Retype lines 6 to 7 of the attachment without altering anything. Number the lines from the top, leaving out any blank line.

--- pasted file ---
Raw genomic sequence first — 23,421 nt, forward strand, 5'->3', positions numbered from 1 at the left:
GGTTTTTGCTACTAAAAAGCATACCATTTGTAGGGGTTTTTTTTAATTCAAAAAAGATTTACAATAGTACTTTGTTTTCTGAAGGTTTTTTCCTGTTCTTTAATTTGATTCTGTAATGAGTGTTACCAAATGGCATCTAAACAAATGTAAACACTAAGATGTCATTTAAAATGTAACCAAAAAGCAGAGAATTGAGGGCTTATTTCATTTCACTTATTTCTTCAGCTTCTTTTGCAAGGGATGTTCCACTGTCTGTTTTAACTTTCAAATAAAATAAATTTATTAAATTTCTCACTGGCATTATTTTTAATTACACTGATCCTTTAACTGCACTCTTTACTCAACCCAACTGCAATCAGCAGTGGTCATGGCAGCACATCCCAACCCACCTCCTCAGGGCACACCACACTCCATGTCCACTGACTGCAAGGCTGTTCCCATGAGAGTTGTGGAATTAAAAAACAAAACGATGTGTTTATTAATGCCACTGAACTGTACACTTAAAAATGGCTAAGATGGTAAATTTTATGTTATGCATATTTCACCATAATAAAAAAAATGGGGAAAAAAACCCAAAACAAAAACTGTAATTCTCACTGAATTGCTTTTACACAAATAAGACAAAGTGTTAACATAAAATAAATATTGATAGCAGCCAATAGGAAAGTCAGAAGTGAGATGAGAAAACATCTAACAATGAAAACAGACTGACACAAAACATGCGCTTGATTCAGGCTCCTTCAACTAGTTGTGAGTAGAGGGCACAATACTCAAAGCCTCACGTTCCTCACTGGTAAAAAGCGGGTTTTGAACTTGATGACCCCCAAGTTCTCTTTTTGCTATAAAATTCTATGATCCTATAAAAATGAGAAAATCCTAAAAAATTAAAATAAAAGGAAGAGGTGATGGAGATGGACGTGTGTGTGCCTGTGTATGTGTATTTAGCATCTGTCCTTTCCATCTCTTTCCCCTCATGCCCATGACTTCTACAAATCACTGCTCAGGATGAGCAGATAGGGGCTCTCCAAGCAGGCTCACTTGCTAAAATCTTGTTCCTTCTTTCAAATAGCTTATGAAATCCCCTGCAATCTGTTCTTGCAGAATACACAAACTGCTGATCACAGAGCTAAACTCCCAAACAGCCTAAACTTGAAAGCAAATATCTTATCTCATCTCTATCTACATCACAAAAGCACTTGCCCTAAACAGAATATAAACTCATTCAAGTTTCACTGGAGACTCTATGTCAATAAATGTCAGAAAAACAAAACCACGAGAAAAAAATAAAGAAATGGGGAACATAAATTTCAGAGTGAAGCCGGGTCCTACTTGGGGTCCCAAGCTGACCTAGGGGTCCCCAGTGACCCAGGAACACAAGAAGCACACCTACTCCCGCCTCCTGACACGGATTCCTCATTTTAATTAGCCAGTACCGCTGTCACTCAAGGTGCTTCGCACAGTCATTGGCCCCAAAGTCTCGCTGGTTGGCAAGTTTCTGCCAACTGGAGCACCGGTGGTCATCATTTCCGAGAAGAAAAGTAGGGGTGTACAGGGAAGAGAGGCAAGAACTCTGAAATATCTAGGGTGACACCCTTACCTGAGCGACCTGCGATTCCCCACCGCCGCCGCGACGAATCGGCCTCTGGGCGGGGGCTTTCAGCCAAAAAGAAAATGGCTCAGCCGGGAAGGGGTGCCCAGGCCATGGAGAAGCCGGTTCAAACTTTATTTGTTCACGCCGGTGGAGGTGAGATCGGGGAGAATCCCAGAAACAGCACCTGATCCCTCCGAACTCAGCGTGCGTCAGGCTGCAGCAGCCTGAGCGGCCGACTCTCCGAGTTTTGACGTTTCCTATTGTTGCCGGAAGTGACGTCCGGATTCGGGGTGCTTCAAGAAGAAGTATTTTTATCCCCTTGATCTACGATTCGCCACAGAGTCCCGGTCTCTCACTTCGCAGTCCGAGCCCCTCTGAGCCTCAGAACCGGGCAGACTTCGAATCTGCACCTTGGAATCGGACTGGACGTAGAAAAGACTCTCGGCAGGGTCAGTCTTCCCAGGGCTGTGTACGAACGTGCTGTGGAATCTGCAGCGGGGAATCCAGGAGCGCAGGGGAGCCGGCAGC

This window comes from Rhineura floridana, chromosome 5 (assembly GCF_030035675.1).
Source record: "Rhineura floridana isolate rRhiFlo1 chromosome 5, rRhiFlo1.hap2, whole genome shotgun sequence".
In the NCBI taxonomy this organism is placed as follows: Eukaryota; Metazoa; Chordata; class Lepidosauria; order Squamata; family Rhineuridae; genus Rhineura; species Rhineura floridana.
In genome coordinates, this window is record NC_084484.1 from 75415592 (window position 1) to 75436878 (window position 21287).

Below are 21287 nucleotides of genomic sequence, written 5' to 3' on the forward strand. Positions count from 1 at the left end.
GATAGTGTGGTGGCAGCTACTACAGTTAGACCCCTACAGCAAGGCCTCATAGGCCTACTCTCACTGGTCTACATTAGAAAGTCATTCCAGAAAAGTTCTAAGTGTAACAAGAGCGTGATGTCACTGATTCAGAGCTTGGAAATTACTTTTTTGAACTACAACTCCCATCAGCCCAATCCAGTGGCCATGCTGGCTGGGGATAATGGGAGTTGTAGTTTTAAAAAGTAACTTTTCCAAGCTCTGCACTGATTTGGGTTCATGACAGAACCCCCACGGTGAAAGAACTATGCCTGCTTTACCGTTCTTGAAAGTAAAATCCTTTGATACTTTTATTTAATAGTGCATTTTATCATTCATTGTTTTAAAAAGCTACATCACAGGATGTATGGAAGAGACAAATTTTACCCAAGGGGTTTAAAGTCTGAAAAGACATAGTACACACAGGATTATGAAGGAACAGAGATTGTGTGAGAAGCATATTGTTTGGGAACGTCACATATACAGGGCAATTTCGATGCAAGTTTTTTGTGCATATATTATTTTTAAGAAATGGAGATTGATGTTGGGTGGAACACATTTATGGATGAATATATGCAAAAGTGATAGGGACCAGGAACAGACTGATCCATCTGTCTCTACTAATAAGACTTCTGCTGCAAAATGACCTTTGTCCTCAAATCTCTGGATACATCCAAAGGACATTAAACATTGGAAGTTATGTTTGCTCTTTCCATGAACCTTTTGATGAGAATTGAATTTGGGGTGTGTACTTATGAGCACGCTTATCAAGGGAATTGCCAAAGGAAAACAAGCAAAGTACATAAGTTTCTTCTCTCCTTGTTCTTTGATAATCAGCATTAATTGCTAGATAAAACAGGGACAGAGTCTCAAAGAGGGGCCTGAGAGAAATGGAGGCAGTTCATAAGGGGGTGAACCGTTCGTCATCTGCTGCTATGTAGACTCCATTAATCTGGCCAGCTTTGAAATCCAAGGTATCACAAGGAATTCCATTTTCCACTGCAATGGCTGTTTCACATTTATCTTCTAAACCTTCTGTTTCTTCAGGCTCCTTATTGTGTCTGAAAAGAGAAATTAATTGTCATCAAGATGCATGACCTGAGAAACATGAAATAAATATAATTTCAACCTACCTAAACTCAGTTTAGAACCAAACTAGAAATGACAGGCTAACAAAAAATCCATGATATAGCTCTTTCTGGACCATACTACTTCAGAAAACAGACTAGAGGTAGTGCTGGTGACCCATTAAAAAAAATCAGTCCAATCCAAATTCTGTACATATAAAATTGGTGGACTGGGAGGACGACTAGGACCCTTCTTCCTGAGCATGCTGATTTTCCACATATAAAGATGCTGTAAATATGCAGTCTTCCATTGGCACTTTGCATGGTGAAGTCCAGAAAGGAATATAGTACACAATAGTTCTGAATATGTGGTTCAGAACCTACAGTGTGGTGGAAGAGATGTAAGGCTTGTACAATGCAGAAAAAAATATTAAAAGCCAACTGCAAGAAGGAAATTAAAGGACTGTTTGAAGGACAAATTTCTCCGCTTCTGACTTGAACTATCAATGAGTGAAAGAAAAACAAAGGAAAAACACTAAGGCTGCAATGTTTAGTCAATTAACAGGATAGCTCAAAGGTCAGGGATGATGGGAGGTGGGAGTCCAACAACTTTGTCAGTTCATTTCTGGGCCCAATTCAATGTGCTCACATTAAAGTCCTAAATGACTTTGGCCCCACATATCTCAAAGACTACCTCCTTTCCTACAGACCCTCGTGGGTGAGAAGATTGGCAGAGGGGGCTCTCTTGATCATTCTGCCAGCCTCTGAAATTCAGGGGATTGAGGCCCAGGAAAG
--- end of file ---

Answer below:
In genome coordinates, this window is record NC_084484.1 from 75415592 (window position 1) to 75436878 (window position 21287).

Below are 21287 nucleotides of genomic sequence, written 5' to 3' on the forward strand. Positions count from 1 at the left end.